This recipe for pumpkin strudel is a very serious rival to regular apple strudel. Consider this.
The apples are replaced with grated fresh pumpkin and the walnuts with toasted pumpkin seeds. Instead of confectioners sugar dusted on top, this baby gets a generous pour of sweet and fragrant pumpkin ale simple syrup which it eagerly absorbs and becomes a simultaneously moist and crunchy treat. Sort of like baklava.
One of my favorite ways to incorporate beer into desserts is to make a simple syrup with it. Whether making beercicles, sorbet or another recipe, reducing a sweeter craft beer to release most of the alcohol, concentrate the flavors and boost the sweetness level with brown sugar or honey is an easy and effective way to cook with beer.
In the case of this pumpkin strudel, the simple syrup strategy is more than befitting for the pumpkin ale. You may already know about how Chris and I are not too fond of pumpkin ales to drink, but love using their flavors in a variety of sweet or savory recipes. Due to the subtle pumpkin spice notes and typically pronounced sweetness. Pumpkin ale simple syrup is just about the best thing you can do with the beer style. Just our thoughts.
When choosing a pumpkin beer for this recipe stay away from pumpkin IPAs or pale ales with high IBUs (unless you are intentionally looking for bitterness). Most of the time these ales are on the sweet side and you will not need to worry about concentrating bitterness but issuing the warning just in case. I used a pumpkin ale with cranberries added which contributed a bit of welcome tartness, or rather brightness to an otherwise spice heavy brew.
As to the main ingredient of the strudel filling, I recommend using a pie pumpkin, however this recipe will work with butternut squash as well. Grating (vs dicing) your choice of winter squash allows a higher percentage of it to get coated with brown sugar and cinnamon and the flavors marry in a steamy blanket of phyllo fortified with melted butter.
I just love how unpretentious this pumpkin strudel is. It does not have to look pretty, it does not require finesse on your part to eat, it is just there to satisfy. Cannot go wrong with that!
The texture is such a part of the experience too. You have the crunch of the pumpkin seeds amidst the softness of the pumpkin flesh (not mushy, still a touch of firmness to it), wrapped in the buttery crispness of the phyllo sheets and drenched in the delicious pumpkin ale syrup. It is sooo good you guys. And it is not only to be considered a dessert.
My personal preference is to eat pumpkin strudel for breakfast with a cup of strong coffee, but I can do so in the afternoon with the same success. Because I only make it in the fall I tend to eat copious amounts of it. On several occasions it has outright replaced dinner:)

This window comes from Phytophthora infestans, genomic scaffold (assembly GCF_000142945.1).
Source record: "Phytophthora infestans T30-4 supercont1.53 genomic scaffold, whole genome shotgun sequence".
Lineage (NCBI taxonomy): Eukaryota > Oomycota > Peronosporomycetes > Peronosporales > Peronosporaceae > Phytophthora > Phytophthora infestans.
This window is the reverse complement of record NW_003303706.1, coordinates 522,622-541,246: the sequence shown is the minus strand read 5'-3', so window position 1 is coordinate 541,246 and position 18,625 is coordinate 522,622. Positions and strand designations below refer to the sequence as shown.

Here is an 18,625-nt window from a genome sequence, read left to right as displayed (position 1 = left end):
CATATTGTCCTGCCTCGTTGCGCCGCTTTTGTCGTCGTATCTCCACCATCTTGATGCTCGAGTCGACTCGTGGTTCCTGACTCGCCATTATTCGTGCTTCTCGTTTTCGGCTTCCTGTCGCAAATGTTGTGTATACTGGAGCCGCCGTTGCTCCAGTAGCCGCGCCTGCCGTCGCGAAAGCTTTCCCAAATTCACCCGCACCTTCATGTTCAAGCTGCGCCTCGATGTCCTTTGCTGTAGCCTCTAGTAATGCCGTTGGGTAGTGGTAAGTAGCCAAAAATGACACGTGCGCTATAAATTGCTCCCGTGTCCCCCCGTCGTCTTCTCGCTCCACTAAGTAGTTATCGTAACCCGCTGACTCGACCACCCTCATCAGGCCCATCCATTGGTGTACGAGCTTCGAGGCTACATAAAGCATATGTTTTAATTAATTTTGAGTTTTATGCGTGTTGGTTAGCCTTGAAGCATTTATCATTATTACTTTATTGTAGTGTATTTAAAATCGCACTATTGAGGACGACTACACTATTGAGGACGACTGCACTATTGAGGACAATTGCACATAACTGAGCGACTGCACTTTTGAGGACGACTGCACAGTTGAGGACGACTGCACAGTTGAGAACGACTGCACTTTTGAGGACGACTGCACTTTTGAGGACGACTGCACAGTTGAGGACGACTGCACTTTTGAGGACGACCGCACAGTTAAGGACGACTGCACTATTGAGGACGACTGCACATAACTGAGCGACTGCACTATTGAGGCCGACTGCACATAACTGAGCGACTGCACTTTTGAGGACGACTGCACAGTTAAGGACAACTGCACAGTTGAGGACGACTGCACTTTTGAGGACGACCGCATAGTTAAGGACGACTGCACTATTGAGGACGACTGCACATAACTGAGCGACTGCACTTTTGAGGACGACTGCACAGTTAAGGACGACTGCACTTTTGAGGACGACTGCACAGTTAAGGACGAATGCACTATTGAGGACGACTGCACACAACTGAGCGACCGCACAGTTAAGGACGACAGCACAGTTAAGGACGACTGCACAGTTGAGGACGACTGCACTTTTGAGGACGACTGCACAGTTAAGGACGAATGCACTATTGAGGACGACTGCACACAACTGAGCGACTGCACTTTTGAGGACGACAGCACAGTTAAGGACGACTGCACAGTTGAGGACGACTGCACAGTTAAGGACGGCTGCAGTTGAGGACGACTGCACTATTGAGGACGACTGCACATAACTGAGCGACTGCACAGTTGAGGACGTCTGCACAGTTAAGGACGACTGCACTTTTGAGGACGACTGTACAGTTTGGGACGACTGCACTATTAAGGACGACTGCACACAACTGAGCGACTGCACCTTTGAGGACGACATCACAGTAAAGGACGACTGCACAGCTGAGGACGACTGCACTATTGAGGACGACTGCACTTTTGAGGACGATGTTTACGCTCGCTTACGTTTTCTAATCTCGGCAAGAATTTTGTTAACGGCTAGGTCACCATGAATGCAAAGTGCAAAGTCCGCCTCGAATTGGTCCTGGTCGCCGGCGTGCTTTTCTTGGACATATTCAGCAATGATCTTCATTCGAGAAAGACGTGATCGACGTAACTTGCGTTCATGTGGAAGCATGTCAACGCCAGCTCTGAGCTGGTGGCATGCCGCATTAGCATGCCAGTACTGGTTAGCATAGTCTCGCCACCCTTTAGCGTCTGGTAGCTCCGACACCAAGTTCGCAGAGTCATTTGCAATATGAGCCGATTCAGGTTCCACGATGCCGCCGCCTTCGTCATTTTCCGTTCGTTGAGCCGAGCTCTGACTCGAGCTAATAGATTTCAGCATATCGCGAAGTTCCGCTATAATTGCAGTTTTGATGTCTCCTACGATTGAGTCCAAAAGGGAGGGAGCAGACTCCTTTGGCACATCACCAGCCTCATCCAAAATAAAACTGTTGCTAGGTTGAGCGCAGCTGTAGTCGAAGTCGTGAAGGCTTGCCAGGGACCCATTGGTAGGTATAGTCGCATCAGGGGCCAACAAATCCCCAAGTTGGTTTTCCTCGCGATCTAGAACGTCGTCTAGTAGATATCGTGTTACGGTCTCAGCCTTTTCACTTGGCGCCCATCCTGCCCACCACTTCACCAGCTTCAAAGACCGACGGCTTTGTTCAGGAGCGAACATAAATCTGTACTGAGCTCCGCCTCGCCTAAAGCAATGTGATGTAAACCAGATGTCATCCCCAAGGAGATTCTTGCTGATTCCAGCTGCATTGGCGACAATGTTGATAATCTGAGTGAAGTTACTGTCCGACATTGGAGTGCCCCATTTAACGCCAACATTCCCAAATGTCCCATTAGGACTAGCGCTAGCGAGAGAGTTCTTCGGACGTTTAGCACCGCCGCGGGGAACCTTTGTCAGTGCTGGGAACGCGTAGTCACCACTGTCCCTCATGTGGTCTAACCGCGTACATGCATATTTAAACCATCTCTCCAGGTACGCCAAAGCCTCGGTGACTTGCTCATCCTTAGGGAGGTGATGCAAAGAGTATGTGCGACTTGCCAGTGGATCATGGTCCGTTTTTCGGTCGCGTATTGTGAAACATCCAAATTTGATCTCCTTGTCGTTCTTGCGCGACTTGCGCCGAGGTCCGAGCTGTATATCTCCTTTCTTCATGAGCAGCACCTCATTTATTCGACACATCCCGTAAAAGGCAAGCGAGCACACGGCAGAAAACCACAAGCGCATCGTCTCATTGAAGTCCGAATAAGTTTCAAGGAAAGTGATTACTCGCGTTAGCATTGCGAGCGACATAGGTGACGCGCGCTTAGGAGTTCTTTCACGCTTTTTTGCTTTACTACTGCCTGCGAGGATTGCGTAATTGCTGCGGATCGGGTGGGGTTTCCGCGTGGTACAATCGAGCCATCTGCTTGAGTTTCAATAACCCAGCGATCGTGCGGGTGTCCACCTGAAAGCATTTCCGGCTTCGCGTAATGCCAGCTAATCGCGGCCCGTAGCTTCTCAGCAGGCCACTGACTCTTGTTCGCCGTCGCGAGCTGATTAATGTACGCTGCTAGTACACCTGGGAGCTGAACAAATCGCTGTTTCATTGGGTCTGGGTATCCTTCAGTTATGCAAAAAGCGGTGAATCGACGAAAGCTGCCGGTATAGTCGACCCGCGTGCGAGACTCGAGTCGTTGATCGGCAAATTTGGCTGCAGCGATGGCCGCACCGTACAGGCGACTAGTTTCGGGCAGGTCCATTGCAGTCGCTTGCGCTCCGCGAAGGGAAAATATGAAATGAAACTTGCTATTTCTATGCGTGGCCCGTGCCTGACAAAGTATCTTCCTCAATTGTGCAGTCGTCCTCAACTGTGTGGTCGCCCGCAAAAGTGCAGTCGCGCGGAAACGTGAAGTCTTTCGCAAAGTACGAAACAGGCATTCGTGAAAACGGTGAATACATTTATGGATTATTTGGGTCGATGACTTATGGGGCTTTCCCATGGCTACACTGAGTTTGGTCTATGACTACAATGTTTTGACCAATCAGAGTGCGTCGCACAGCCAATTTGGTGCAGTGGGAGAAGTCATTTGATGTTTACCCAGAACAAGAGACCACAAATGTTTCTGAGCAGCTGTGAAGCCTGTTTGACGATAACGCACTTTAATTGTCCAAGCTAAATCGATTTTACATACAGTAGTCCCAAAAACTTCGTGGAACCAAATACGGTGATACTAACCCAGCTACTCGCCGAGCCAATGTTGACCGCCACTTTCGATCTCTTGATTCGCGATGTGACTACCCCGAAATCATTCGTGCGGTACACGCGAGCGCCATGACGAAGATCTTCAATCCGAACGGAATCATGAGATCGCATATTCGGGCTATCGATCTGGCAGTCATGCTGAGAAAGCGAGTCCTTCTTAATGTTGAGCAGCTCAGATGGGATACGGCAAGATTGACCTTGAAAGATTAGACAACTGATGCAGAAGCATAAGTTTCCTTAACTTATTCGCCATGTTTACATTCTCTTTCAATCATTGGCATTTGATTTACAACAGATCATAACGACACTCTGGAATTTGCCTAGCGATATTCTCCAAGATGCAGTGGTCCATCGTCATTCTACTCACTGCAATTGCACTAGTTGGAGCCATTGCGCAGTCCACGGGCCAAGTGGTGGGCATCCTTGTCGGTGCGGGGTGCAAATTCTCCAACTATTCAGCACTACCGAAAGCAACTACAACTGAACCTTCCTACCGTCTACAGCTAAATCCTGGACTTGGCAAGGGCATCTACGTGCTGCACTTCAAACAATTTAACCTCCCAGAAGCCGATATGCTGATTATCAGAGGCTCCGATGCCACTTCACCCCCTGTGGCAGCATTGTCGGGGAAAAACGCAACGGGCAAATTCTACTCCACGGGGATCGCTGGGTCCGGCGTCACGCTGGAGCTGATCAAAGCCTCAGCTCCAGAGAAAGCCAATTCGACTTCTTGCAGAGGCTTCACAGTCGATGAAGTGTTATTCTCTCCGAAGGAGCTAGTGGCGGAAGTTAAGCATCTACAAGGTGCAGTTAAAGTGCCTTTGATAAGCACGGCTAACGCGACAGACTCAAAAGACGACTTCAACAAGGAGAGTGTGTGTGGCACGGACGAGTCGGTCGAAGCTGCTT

This recipe is Craft Beering’s contribution to 2017 Virtual Pumpkin Party organized by Sara from Cake Over Steak. A recipe roundup where a
number large number of food bloggers share original recipes featuring pumpkin as key ingredient.
It is Craft Beering’s first time participating in this annual ‘explosion and celebration of pumpkin recipes’ as the organizer calls the #virtualpumpkinparty. Pretty stoked because we already had a chance to see what the contributors are bringing to the table. Awesome dishes, cocktails too. Head over there to check out everyone’s contributions. You will find sooo many recipes (from past years too) that your pumpkin culinary horizon is sure to expand. Guaranteed:)
- 1 packet about 20 sheets of phyllo dough
- 2 1/2 cups of grated pumpkin
- 3/4 cup brown sugar
- 1/2 cup pumpkin seeds toasted preferred
- 1 tsp cinnamon
- 1/2 stick unsalted butter may not use it all
- 1 12 oz pumpkin ale
- 1/2 cup brown sugar
Follow the instructions of your phyllo dough packaging and thaw one of the packets from the box (about 20 sheets).
Carve out a few slices from a pie pumpkin, clean the seeds and remove the skin, then grate using a box grater until you have enough to fill 2 1/2 cups.
If your pumpkin seeds are not toasted, toast them in a pan over medium high heat.
Add the grated pumpkin, brown sugar and cinnamon and stir a few times until you see the sugar beginning to melt. Remove from heat.
Turn the oven on to 350°.
Melt the butter.
Roll out 5 sheets of phyllo dough. Brush with melted butter and sprinkle with 1/4 of the pumpkin/sugar/seeds mixture leaving the edges free of mixture.
Place 5 more sheets of phyllo on top, brush with butter and sprinkle another 1/4 of the mixture.
Fold the short sides of the phyllo dough inwards and then roll the layers (like a burrito).
Repeat the above steps with the remaining 10 sheets of phyllo and remaining mixture.
On a parchment paper lined baking sheet place the two strudel rolls and bake for 35-40 minutes or until the phyllo dough turns golden.
While the strudel is baking, prepare the simple syrup.
Bring the pumpkin ale to simmer in a sauce pan and add the brown sugar. Let reduce for about 10 minutes, remove from heat and let cool down.
Once the strudel is finished baking let it cool down.
Drizzle with pumpkin ale syrup (generously) upon serving. The phyllo will absorb the syrup and the strudel will become moist and even sweeter. Consider adding a scoop of vanilla ice cream on top.